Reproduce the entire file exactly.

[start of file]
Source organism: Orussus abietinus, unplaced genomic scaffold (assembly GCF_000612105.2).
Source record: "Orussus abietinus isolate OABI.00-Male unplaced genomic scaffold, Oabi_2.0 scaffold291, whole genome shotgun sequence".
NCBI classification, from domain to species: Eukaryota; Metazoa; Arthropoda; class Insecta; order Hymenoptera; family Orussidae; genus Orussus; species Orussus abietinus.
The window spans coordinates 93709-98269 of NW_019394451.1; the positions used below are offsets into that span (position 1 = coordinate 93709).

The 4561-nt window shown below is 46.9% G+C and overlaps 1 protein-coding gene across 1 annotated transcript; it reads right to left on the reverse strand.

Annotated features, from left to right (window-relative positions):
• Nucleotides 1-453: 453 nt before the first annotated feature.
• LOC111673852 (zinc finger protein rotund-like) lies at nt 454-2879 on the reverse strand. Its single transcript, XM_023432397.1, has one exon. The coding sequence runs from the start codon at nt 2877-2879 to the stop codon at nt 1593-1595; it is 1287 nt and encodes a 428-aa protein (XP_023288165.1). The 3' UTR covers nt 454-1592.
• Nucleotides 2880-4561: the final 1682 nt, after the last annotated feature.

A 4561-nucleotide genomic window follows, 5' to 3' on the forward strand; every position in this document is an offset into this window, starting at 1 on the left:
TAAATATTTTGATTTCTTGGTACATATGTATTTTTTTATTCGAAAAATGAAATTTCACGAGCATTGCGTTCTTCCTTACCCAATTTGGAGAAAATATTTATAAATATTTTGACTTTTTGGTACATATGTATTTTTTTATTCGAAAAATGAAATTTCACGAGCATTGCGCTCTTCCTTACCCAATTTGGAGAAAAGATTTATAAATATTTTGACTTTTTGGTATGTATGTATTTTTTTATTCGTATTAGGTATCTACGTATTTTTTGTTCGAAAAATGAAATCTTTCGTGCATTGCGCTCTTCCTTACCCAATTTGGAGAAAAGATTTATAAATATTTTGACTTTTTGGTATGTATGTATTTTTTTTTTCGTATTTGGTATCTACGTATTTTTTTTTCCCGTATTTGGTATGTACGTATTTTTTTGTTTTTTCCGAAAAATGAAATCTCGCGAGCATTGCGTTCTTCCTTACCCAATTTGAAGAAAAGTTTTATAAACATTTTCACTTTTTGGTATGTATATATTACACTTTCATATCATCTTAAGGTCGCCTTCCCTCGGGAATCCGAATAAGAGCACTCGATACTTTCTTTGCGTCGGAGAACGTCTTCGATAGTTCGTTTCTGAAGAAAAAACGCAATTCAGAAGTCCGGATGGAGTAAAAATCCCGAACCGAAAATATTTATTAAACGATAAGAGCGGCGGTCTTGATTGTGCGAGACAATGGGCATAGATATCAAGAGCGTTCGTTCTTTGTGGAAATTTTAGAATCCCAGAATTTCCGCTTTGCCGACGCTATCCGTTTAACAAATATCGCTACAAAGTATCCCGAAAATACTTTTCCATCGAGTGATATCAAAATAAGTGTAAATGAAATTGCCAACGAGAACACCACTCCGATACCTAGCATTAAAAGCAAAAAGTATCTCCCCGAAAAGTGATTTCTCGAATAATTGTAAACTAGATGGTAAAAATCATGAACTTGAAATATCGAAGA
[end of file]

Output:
Source organism: Orussus abietinus, unplaced genomic scaffold (assembly GCF_000612105.2).
Source record: "Orussus abietinus isolate OABI.00-Male unplaced genomic scaffold, Oabi_2.0 scaffold291, whole genome shotgun sequence".
NCBI classification, from domain to species: Eukaryota; Metazoa; Arthropoda; class Insecta; order Hymenoptera; family Orussidae; genus Orussus; species Orussus abietinus.
The window spans coordinates 93709-98269 of NW_019394451.1; the positions used below are offsets into that span (position 1 = coordinate 93709).

The 4561-nt window shown below is 46.9% G+C and overlaps 1 protein-coding gene across 1 annotated transcript; it reads right to left on the reverse strand.

Annotated features, from left to right (window-relative positions):
• Nucleotides 1-453: 453 nt before the first annotated feature.
• LOC111673852 (zinc finger protein rotund-like) lies at nt 454-2879 on the reverse strand. Its single transcript, XM_023432397.1, has one exon. The coding sequence runs from the start codon at nt 2877-2879 to the stop codon at nt 1593-1595; it is 1287 nt and encodes a 428-aa protein (XP_023288165.1). The 3' UTR covers nt 454-1592.
• Nucleotides 2880-4561: the final 1682 nt, after the last annotated feature.

A 4561-nucleotide genomic window follows, 5' to 3' on the forward strand; every position in this document is an offset into this window, starting at 1 on the left:
TAAATATTTTGATTTCTTGGTACATATGTATTTTTTTATTCGAAAAATGAAATTTCACGAGCATTGCGTTCTTCCTTACCCAATTTGGAGAAAATATTTATAAATATTTTGACTTTTTGGTACATATGTATTTTTTTATTCGAAAAATGAAATTTCACGAGCATTGCGCTCTTCCTTACCCAATTTGGAGAAAAGATTTATAAATATTTTGACTTTTTGGTATGTATGTATTTTTTTATTCGTATTAGGTATCTACGTATTTTTTGTTCGAAAAATGAAATCTTTCGTGCATTGCGCTCTTCCTTACCCAATTTGGAGAAAAGATTTATAAATATTTTGACTTTTTGGTATGTATGTATTTTTTTTTTCGTATTTGGTATCTACGTATTTTTTTTTCCCGTATTTGGTATGTACGTATTTTTTTGTTTTTTCCGAAAAATGAAATCTCGCGAGCATTGCGTTCTTCCTTACCCAATTTGAAGAAAAGTTTTATAAACATTTTCACTTTTTGGTATGTATATATTACACTTTCATATCATCTTAAGGTCGCCTTCCCTCGGGAATCCGAATAAGAGCACTCGATACTTTCTTTGCGTCGGAGAACGTCTTCGATAGTTCGTTTCTGAAGAAAAAACGCAATTCAGAAGTCCGGATGGAGTAAAAATCCCGAACCGAAAATATTTATTAAACGATAAGAGCGGCGGTCTTGATTGTGCGAGACAATGGGCATAGATATCAAGAGCGTTCGTTCTTTGTGGAAATTTTAGAATCCCAGAATTTCCGCTTTGCCGACGCTATCCGTTTAACAAATATCGCTACAAAGTATCCCGAAAATACTTTTCCATCGAGTGATATCAAAATAAGTGTAAATGAAATTGCCAACGAGAACACCACTCCGATACCTAGCATTAAAAGCAAAAAGTATCTCCCCGAAAAGTGATTTCTCGAATAATTGTAAACTAGATGGTAAAAATCATGAACTTGAAATATCGAAGA